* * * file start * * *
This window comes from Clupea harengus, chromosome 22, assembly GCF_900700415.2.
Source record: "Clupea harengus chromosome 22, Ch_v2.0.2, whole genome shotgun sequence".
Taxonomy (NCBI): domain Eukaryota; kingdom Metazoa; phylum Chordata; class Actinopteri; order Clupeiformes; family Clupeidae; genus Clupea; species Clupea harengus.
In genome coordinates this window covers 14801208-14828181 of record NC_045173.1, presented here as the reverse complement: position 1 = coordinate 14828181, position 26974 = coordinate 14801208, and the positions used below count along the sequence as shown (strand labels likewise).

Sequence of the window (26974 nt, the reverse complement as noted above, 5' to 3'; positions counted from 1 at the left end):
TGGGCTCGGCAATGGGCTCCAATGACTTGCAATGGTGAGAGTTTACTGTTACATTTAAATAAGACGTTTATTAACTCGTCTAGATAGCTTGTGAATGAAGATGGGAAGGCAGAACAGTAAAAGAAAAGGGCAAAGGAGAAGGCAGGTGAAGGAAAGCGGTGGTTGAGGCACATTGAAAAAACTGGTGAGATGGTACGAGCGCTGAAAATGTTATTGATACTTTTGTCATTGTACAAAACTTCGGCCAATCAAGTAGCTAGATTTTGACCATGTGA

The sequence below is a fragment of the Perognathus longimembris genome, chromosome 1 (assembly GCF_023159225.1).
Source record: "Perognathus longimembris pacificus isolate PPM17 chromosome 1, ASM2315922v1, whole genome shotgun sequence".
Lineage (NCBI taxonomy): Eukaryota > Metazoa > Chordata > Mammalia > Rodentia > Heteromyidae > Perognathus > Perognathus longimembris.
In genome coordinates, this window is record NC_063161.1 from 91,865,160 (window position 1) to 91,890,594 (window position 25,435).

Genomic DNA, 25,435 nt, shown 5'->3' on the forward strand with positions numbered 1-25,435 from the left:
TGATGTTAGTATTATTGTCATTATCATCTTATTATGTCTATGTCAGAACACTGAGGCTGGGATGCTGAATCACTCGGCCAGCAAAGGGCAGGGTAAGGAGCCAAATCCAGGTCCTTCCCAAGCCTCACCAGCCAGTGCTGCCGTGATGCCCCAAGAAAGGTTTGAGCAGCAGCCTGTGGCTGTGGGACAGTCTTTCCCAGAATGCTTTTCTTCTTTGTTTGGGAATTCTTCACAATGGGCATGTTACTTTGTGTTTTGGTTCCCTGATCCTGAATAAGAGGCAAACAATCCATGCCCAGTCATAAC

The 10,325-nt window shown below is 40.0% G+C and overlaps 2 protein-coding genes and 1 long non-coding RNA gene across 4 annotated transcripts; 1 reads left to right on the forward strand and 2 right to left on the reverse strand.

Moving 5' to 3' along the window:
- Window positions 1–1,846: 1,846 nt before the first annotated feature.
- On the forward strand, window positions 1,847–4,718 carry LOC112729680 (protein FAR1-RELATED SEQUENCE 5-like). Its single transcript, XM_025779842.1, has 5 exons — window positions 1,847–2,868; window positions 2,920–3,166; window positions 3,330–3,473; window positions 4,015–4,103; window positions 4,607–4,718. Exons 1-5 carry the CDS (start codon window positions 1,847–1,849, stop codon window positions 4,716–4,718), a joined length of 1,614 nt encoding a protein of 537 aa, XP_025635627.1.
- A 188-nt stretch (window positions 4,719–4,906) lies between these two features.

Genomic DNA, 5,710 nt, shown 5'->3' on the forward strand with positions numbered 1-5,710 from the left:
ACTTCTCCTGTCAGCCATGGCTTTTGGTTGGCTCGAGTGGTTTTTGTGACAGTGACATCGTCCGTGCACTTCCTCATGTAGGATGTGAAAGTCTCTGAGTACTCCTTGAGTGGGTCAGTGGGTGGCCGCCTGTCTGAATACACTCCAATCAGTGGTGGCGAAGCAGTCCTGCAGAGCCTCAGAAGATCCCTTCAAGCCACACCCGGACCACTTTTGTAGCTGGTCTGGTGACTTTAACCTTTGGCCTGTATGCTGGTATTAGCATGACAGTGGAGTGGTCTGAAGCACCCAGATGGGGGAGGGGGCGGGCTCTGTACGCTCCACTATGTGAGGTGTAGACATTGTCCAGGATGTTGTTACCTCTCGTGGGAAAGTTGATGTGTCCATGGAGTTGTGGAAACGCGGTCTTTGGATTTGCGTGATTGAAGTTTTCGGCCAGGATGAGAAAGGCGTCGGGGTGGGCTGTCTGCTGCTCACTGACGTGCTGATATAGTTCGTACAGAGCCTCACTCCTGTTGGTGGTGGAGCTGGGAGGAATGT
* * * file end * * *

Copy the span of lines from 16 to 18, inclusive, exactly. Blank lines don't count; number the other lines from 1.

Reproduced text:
- On the forward strand, window positions 1,847–4,718 carry LOC112729680 (protein FAR1-RELATED SEQUENCE 5-like). Its single transcript, XM_025779842.1, has 5 exons — window positions 1,847–2,868; window positions 2,920–3,166; window positions 3,330–3,473; window positions 4,015–4,103; window positions 4,607–4,718. Exons 1-5 carry the CDS (start codon window positions 1,847–1,849, stop codon window positions 4,716–4,718), a joined length of 1,614 nt encoding a protein of 537 aa, XP_025635627.1.
- A 188-nt stretch (window positions 4,719–4,906) lies between these two features.

Genomic DNA, 5,710 nt, shown 5'->3' on the forward strand with positions numbered 1-5,710 from the left: